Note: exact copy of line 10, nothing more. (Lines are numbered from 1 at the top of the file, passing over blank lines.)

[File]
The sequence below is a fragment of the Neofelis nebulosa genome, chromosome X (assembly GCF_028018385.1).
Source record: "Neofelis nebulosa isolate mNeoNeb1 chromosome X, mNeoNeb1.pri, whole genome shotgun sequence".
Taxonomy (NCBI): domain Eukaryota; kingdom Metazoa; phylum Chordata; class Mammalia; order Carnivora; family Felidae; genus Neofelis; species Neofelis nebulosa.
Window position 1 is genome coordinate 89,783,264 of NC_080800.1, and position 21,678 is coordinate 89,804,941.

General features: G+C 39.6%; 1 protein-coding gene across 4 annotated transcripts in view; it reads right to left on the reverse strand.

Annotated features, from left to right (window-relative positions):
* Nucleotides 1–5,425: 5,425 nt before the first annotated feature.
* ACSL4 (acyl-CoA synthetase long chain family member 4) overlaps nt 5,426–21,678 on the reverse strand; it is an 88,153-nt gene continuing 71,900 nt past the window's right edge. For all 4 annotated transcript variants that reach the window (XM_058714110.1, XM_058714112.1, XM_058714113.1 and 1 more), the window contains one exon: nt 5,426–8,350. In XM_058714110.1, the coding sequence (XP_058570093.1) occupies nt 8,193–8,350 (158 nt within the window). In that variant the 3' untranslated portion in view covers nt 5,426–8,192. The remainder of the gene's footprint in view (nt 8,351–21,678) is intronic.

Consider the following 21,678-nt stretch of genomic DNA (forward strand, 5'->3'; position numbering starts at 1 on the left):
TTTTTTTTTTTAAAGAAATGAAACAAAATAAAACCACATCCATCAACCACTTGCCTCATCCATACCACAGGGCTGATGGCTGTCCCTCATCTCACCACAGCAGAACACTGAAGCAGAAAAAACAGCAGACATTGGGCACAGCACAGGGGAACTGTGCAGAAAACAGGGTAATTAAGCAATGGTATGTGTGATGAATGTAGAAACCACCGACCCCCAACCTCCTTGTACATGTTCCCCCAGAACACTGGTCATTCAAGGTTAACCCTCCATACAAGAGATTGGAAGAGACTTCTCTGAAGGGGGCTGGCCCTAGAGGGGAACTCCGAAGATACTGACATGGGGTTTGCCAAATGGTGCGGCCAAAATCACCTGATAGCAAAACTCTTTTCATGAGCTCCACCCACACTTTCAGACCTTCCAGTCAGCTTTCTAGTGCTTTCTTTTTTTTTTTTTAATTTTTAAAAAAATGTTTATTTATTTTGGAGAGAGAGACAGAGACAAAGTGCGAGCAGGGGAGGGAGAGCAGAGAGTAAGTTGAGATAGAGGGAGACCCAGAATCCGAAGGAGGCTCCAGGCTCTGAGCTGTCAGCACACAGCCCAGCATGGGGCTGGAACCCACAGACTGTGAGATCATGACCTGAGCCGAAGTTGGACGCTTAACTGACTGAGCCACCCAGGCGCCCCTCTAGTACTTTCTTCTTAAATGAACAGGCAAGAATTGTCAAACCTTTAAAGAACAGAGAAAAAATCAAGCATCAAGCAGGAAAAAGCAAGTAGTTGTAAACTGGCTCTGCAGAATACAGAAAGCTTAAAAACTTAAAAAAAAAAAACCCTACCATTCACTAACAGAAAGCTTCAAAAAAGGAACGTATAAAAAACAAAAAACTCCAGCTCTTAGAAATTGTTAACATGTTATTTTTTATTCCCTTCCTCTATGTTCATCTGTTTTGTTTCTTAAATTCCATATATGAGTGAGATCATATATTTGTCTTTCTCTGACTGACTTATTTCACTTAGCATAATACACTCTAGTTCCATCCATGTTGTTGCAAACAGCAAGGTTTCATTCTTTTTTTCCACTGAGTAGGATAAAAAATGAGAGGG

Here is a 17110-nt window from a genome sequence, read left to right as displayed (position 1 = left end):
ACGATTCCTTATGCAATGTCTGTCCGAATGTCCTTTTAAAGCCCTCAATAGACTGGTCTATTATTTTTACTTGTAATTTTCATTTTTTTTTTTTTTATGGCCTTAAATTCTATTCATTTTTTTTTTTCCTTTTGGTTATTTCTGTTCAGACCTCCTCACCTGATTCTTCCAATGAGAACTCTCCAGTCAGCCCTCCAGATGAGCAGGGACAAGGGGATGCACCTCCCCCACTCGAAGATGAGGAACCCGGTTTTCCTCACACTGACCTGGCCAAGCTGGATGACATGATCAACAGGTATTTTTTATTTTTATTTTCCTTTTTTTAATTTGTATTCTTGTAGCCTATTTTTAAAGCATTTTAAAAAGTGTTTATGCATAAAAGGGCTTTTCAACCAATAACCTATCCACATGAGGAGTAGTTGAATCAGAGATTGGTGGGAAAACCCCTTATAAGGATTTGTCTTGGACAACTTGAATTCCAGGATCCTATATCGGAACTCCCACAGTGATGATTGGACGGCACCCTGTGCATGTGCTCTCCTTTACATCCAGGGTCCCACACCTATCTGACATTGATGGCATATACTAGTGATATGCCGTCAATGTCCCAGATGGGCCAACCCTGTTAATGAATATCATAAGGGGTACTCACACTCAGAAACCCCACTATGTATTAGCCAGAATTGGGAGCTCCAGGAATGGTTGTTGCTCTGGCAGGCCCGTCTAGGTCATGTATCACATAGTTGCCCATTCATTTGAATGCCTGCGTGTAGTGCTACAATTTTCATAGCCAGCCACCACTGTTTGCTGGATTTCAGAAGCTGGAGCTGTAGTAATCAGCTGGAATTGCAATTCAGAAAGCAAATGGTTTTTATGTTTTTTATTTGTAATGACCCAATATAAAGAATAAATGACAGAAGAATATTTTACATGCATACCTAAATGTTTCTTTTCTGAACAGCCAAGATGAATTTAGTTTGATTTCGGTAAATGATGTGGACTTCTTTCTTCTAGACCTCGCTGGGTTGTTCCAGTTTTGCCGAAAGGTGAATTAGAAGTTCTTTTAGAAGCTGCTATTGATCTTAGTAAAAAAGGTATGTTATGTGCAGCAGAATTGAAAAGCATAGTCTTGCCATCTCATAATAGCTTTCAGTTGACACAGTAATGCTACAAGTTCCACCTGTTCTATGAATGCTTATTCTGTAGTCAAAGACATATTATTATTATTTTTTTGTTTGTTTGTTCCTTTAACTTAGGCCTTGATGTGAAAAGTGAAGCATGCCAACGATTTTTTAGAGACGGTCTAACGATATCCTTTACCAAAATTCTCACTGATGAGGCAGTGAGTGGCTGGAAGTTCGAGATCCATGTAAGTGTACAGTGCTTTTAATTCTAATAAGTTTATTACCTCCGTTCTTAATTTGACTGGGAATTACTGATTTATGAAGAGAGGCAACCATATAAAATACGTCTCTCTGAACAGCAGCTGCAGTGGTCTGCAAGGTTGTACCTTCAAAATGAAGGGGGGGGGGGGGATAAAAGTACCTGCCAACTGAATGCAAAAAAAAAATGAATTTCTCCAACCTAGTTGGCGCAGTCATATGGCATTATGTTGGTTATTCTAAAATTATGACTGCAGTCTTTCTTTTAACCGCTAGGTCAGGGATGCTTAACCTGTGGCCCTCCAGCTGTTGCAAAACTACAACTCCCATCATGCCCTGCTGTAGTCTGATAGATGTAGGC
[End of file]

TTTTTTTTTTTAAAGAAATGAAACAAAATAAAACCACATCCATCAACCACTTGCCTCATCCATACCACAGGGCTGATGGCTGTCCCTCATCTCACCACAGCAGAACACTGAAGCAGAAAAAACAGCAGACATTGGGCACAGCACAGGGGAACTGTGCAGAAAACAGGGTAATTAAGCAATGGTATGTGTGATGAATGTAGAAACCACCGACCCCCAACCTCCTTGTACATGTTCCCCCAGAACACTGGTCATTCAAGGTTAACCCTCCATACAAGAGATTGGAAGAGACTTCTCTGAAGGGGGCTGGCCCTAGAGGGGAACTCCGAAGATACTGACATGGGGTTTGCCAAATGGTGCGGCCAAAATCACCTGATAGCAAAACTCTTTTCATGAGCTCCACCCACACTTTCAGACCTTCCAGTCAGCTTTCTAGTGCTTTCTTTTTTTTTTTTTAATTTTTAAAAAAATGTTTATTTATTTTGGAGAGAGAGACAGAGACAAAGTGCGAGCAGGGGAGGGAGAGCAGAGAGTAAGTTGAGATAGAGGGAGACCCAGAATCCGAAGGAGGCTCCAGGCTCTGAGCTGTCAGCACACAGCCCAGCATGGGGCTGGAACCCACAGACTGTGAGATCATGACCTGAGCCGAAGTTGGACGCTTAACTGACTGAGCCACCCAGGCGCCCCTCTAGTACTTTCTTCTTAAATGAACAGGCAAGAATTGTCAAACCTTTAAAGAACAGAGAAAAAATCAAGCATCAAGCAGGAAAAAGCAAGTAGTTGTAAACTGGCTCTGCAGAATACAGAAAGCTTAAAAACTTAAAAAAAAAAAACCCTACCATTCACTAACAGAAAGCTTCAAAAAAGGAACGTATAAAAAACAAAAAACTCCAGCTCTTAGAAATTGTTAACATGTTATTTTTTATTCCCTTCCTCTATGTTCATCTGTTTTGTTTCTTAAATTCCATATATGAGTGAGATCATATATTTGTCTTTCTCTGACTGACTTATTTCACTTAGCATAATACACTCTAGTTCCATCCATGTTGTTGCAAACAGCAAGGTTTCATTCTTTTTTTCCACTGAGTAGGATAAAAAATGAGAGGG